The ever-growing realm of “post-digital” drawing is currently at the forefront of a healthy dosage of discourse, appreciation and even criticism, as professionals and students alike continue to push the envelope of accepted architectural representation and exchange a waning hyperrealism for the quirks and character of alternative visual narratives. Central to this new wave of illustration is the inclusion and appropriation of specific icons and characters from famous pieces of modern art, selected in particular from the works of David Hockney, Edward Hopper and Henri Rousseau, whose work undoubtedly remains at the forefront of their individual crafts and styles.
While the revival of these works, albeit in a drastically altered form, demonstrates an appreciation of and reference to masters of old, this practice has posed a few risks, as expressed by Federica Sofia Zambeletti of KoozA/rch, who warns of the standardization and misuse resulting from the repetitive inclusion of these images without consideration for their cultural origins. Yet when used with intentional specificity, these icons have the potential to create a rich graphic understanding of a project that surpasses solely aesthetic qualities. So, to help you better understand the references you use and impress all those who swoon over your compelling collages, here’s a rundown of some of the most popular figures and motifs that have made their way from the art world into architecture’s renderland.
David Hockney, Mr. and Mrs. Clark and Percy (1970-71)
Punchy colors and striking portraits? Chances are you’re looking at a fragment of David Hockney’s work. Born in 1937, the English painter and photographer has long been considered one of the most influential British artists of the 20th century and a key figure of the 1960s pop art movement.
Hockney is well known for his double portraits, a series which he began in 1968 with imaginary couples before basing his work off his real friends. In this piece, the subjects are Ossie Clark and Celia Birtwell, highly rated fashion designers from northern England who met the artist in the 1960s, and asked him to be their best man when they married in 1969. Frequently referenced for the distinct poses and expressions on the subjects’ face, the statue-like painting of Percy the cat also commonly pops up in numerous interiors. Unfortunately, the Clarks’ marriage did not last.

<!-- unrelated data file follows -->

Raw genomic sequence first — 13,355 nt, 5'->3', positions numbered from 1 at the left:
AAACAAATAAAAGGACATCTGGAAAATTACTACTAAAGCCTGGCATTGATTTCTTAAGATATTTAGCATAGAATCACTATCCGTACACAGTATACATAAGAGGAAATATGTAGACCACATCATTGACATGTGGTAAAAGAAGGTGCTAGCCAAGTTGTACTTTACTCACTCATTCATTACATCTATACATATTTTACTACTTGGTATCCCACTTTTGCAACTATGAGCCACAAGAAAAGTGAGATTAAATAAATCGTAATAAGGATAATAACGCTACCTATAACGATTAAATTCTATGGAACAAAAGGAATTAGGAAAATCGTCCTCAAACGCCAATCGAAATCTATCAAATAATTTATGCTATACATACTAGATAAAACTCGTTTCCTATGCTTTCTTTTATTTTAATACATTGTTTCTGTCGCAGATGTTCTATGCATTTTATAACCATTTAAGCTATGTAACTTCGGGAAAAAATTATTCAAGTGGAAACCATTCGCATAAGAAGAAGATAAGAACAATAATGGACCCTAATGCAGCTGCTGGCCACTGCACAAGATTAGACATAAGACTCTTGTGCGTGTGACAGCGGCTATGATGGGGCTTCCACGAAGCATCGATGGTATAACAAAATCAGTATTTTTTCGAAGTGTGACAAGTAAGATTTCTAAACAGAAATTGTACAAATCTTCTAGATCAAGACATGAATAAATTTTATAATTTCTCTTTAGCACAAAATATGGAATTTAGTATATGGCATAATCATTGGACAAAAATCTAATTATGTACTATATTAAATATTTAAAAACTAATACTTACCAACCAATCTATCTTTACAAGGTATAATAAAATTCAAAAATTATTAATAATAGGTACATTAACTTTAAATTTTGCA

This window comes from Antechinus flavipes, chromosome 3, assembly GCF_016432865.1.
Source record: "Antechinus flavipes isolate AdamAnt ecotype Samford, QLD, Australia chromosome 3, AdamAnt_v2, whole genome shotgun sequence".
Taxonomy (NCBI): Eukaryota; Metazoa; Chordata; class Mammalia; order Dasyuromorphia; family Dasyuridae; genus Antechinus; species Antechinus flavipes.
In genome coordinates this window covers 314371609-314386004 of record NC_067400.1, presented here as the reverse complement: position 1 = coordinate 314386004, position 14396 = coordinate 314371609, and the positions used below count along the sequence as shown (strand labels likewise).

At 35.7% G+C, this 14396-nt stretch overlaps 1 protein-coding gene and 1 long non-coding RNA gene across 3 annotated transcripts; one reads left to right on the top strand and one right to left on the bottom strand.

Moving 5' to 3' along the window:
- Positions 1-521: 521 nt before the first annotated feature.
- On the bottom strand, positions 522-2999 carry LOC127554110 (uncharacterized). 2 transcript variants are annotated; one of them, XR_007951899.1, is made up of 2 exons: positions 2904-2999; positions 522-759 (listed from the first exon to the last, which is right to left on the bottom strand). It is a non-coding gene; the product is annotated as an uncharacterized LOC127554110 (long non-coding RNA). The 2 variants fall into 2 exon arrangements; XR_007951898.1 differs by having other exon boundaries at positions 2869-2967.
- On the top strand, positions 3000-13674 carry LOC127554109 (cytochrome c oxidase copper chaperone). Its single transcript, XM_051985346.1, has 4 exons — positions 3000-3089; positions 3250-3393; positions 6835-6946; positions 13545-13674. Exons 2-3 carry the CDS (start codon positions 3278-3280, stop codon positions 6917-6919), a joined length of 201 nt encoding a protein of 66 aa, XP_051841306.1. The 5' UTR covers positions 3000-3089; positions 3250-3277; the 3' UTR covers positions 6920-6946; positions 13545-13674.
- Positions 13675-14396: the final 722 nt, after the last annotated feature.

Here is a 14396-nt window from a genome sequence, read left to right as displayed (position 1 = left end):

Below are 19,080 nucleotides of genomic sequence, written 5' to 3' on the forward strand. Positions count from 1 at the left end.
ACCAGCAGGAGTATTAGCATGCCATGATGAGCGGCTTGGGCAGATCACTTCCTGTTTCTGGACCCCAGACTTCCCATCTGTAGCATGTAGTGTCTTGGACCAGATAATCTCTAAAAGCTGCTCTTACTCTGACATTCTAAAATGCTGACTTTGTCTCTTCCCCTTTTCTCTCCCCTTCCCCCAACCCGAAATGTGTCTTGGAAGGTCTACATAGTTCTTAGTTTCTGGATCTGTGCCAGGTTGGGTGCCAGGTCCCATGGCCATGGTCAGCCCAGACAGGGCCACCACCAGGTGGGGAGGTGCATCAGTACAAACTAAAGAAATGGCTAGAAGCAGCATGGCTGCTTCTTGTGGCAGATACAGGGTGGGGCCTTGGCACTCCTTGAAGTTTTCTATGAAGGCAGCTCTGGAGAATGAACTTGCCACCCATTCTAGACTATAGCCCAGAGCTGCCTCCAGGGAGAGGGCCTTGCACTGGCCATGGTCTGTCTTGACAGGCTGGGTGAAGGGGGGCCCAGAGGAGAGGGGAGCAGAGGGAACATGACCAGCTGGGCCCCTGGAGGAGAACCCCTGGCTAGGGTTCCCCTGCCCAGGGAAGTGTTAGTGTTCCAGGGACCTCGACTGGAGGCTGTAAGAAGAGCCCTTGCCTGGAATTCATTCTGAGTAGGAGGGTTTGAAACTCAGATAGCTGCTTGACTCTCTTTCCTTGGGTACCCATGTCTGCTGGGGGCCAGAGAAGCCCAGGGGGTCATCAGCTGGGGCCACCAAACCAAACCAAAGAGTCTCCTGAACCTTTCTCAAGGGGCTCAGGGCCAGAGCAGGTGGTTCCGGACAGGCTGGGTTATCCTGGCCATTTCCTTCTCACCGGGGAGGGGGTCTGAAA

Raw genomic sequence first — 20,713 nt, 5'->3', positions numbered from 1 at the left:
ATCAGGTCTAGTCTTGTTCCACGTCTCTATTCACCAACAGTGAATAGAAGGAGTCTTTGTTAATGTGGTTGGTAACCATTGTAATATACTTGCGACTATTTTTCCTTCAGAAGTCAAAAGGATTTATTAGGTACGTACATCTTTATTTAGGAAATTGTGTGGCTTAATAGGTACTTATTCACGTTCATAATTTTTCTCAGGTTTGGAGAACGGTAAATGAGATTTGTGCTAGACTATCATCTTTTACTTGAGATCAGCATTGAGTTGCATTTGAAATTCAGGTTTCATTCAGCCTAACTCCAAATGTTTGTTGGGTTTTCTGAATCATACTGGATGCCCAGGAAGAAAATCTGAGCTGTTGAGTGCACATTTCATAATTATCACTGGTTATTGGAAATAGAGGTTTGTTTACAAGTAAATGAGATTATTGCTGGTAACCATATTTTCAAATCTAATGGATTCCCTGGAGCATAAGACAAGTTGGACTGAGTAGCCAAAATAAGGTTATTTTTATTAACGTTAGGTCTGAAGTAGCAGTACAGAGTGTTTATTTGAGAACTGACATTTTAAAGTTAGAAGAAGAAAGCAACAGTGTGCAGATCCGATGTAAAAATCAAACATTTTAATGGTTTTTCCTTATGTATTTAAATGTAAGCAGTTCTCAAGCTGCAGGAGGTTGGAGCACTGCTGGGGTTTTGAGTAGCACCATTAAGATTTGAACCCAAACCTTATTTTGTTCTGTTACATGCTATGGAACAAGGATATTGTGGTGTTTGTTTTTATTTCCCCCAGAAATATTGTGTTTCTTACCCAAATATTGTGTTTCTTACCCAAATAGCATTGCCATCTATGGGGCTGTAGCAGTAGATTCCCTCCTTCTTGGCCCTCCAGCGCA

David Hockney, My Parents (1977)
Another double portrait of a more successful marriage perhaps, Hockney’s parents Laura and Kenneth were painted a year before his father’s death, as the artist’s work shifted towards a closer study of human behaviour, highlighted here by the still serenity of his mother and the fidgeting of his father, reading Aaron Scharf’s “Art and Photography”. Much like Percy the cat, the painted vase of tulips between the two also follows the couple into the post-digital world. One can only wonder how the two would’ve reacted to their newfound architectural fame.
David Hockney, Beverly Hills Housewife (1966-67)
Los Angeles domesticity became a focal point of Hockney’s work, following his visits and eventual move California in the mid-1960s, where endless afternoons and the refracted light of swimming pools made their mark. Here in this 12-foot painting, American philanthropist and photographer Betty Freeman is depicted in her Beverly Hills home, later featured in other artistic contexts, and is accompanied by a distinguishable single palm tree and antelope bust that characterize her dwelling and set the standard for wealthy American living.
Jack Vettriano, The Singing Butler (1992)
The shadowy realism of Scottish painter Jack Vettriano has often been compared to that of renowned American realist painter Edward Hopper (who is also a regular when it comes to the post-digital world). Born in 1951, he became a self-taught painter after leaving school for a mining job at 16. Vettriano’s Singing Butler has become the best-selling art print in the UK, after the original sold for a record price in 2004.
The painting was conceived after Vettriano received a comment noting his skill in depicting beaches and seaside settings, and portrays a couple dancing somewhere in the British Isles, while their maid and butler stand near to protect them from inclement weather. Though highly popular with the public, the piece has received staunch opposition from critics, due to its inconsistent finishes and odd character details, while the dancer’s poses are taken directly from the Illustrator’s Figure Reference Manual – a fact that Vettriano accepts and defends. The painting has widely been considered Britain’s version of Grant Wood’s American Gothic.